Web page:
Frailty is common in older people and is clinically recognized as a syndrome of loss of reserves that enhances vulnerability to stressors (e.g., concomitant acute illnesses, hospitalizations, medical procedures), thus increasing the risk for major events and disability in patients with or without HF. Because it reflects biological rather than chronological age, frailty may explain substantial heterogeneity in clinical outcomes within older patients (7). Gait speed testing has proved to be a reliable single marker of frailty. Decreased gait speed can predict adverse health-related events such as falls, disability, hospital admissions, and mortality in older people (8,9).
We studied the prognostic value of gait speed by investigating its relationship with mortality and HF hospital admissions, as well as its incremental prognostic value when added to a multiparametric clinical score. In this study, we used the Cardiac and Comorbid Conditions Heart Failure (3C-HF) score (10) to predict all-cause mortality in patients with chronic HF. The variables included in the score are New York Heart Association functional class III or IV, left ventricular ejection fraction (LVEF) <20%, absence of beta-blocker therapy, absence of renin-angiotensin system inhibitor therapy, severe valve heart disease, atrial fibrillation, diabetes with micro- or macroangiopathy, renal dysfunction, anemia, hypertension, and older age. The choice of the 3C-HF score is justified by its high predictive performance and the presence of comorbidities in the variables included in the score; the latter are typically prevalent in older populations.
The aim of the IMAGE-HF (Italian Multidimensional Assessment Group for Elderly With Heart Failure) registry was to define: 1) the clinical profile of older patients with HF; 2) the utility of a geriatric minimum dataset to improve clinical management of these patients with severe chronic cardiac syndromes; and 3) whether parameters of disability and/or frailty provide additional prognostic information to the traditional risk factors for death and/or hospitalization in these patients. The study was conducted at 7 hospital cardiology HF clinics across the country. We evaluated consecutive, clinically stable, community-living patients with HF 70 years of age or older with reduced or normal LVEFs and histories of at least 1 hospitalization for HF requiring intravenous diuretic, inotropic, and/or vasodilator therapy within 1 year of enrollment. The diagnosis was determined according to European Society of Cardiology guidelines (11). Patients were excluded if they had valvular heart disease requiring planned surgery, were active substance abusers, had conditions that were strongly associated with severely decreased walking speed (i.e., Parkinson’s disease, dementia, severe osteoarthrosis or recent hip fracture, disabling stroke, and unstable angina), had severe psychiatric disease, required long-term intravenous inotropic therapy, were unwilling to provide informed consent, or were living in nursing homes or outside the areas served by the clinical sites. The enrollment period was January through December 2007. The study patients were followed from 2008 through 2009. The protocol was consistent with the principles of the Declaration of Helsinki, and all participants gave their informed consent to the anonymous use of data for their care and research purposes. Databases for clinical use were authorized at each center.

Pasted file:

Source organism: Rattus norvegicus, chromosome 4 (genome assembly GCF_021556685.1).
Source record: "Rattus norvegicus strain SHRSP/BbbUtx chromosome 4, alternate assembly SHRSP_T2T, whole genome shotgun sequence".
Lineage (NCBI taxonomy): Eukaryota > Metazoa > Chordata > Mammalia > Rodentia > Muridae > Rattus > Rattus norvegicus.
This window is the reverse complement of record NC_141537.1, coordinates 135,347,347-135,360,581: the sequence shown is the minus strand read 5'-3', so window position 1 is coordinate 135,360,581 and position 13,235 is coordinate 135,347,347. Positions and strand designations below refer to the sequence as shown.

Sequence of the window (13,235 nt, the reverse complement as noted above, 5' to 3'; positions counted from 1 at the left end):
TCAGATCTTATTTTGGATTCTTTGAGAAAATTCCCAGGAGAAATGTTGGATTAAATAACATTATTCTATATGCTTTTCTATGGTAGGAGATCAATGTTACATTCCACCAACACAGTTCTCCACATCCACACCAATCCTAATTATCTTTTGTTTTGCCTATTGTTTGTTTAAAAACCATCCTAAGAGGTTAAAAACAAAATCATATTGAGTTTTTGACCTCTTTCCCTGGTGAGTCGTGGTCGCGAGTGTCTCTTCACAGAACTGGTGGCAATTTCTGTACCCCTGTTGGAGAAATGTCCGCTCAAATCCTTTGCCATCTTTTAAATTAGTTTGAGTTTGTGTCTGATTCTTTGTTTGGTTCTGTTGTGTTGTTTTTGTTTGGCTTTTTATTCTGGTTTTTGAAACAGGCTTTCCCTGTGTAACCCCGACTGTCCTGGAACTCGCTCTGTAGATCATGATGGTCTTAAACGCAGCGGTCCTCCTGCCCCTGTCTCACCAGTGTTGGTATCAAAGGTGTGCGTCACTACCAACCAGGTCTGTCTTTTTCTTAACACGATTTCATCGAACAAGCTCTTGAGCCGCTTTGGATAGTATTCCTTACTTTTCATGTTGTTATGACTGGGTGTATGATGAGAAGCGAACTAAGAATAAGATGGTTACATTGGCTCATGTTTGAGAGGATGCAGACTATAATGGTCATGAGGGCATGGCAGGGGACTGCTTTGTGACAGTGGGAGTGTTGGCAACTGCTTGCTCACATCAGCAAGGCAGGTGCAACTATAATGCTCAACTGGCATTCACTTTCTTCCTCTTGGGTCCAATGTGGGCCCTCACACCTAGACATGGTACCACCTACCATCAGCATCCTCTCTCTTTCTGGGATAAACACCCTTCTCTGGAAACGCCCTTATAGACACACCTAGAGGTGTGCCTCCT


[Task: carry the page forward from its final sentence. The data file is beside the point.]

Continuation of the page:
Assessment and follow-up